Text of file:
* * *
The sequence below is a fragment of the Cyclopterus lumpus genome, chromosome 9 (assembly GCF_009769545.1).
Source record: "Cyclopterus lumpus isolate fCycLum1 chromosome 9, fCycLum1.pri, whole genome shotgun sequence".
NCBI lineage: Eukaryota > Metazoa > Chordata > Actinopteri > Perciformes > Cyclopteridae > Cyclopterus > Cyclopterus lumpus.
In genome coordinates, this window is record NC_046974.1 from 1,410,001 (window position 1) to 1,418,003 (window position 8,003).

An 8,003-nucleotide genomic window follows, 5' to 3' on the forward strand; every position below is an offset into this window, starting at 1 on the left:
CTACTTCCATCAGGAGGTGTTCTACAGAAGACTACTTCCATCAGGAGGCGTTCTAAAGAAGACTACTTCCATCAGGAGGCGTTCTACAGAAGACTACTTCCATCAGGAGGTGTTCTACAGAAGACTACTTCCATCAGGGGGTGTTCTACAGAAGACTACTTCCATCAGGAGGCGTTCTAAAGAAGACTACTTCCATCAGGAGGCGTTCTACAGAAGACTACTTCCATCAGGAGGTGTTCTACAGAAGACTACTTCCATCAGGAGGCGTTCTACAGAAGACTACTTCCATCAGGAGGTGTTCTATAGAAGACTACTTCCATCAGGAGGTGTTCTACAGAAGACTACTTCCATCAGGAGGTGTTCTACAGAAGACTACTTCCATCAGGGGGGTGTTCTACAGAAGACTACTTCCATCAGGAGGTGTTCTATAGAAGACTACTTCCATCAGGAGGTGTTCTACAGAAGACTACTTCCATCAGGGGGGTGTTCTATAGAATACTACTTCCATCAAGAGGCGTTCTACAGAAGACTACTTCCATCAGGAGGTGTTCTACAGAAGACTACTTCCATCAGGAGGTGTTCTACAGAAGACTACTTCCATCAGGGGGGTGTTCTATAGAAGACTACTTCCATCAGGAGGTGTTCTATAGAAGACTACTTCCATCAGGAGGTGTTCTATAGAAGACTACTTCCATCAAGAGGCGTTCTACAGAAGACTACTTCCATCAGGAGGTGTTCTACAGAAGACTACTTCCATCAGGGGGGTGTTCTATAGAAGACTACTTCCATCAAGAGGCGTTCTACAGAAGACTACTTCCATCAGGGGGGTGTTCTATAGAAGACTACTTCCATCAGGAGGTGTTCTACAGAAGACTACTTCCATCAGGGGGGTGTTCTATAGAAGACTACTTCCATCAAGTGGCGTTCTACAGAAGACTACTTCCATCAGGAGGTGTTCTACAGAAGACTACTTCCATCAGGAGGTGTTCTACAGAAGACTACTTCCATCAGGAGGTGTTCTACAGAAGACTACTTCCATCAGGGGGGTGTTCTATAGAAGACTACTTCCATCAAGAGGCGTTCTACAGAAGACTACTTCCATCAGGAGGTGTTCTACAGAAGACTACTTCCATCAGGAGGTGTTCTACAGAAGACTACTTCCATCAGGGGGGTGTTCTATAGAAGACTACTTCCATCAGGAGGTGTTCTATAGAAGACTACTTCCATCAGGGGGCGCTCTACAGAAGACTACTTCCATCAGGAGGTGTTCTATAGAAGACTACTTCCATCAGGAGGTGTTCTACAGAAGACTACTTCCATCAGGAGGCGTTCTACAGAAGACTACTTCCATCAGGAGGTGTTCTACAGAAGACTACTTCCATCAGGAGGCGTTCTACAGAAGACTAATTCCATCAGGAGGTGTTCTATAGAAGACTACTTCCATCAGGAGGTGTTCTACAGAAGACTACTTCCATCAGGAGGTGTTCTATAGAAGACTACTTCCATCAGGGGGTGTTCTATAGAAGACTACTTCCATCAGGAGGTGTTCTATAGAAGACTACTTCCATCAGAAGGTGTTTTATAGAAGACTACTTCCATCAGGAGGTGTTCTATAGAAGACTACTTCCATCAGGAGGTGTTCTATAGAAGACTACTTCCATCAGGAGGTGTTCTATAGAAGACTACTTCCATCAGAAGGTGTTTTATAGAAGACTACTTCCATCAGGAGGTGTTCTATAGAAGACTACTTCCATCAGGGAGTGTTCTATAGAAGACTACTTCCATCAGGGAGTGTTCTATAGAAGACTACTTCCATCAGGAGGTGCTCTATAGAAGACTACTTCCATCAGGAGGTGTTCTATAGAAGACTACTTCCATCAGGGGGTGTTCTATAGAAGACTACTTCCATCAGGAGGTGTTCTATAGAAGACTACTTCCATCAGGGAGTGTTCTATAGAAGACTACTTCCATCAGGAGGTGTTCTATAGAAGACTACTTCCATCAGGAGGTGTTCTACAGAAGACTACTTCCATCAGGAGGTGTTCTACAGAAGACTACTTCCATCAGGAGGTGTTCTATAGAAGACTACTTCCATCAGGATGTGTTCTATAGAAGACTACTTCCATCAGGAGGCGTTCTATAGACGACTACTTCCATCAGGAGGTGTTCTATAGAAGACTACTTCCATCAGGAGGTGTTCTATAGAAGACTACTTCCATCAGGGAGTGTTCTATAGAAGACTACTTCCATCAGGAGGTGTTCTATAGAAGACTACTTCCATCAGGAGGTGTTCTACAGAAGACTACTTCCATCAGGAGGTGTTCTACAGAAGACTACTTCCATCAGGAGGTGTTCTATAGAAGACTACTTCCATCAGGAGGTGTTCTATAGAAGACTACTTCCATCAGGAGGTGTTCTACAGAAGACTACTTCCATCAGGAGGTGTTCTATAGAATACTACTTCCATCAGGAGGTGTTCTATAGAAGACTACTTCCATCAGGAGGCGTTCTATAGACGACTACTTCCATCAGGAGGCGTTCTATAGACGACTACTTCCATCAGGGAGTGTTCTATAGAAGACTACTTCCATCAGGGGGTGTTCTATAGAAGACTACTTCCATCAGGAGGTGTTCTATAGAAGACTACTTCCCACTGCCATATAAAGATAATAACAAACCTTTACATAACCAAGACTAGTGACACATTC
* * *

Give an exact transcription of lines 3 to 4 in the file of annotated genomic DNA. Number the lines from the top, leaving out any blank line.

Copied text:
NCBI lineage: Eukaryota > Metazoa > Chordata > Actinopteri > Perciformes > Cyclopteridae > Cyclopterus > Cyclopterus lumpus.
In genome coordinates, this window is record NC_046974.1 from 1,410,001 (window position 1) to 1,418,003 (window position 8,003).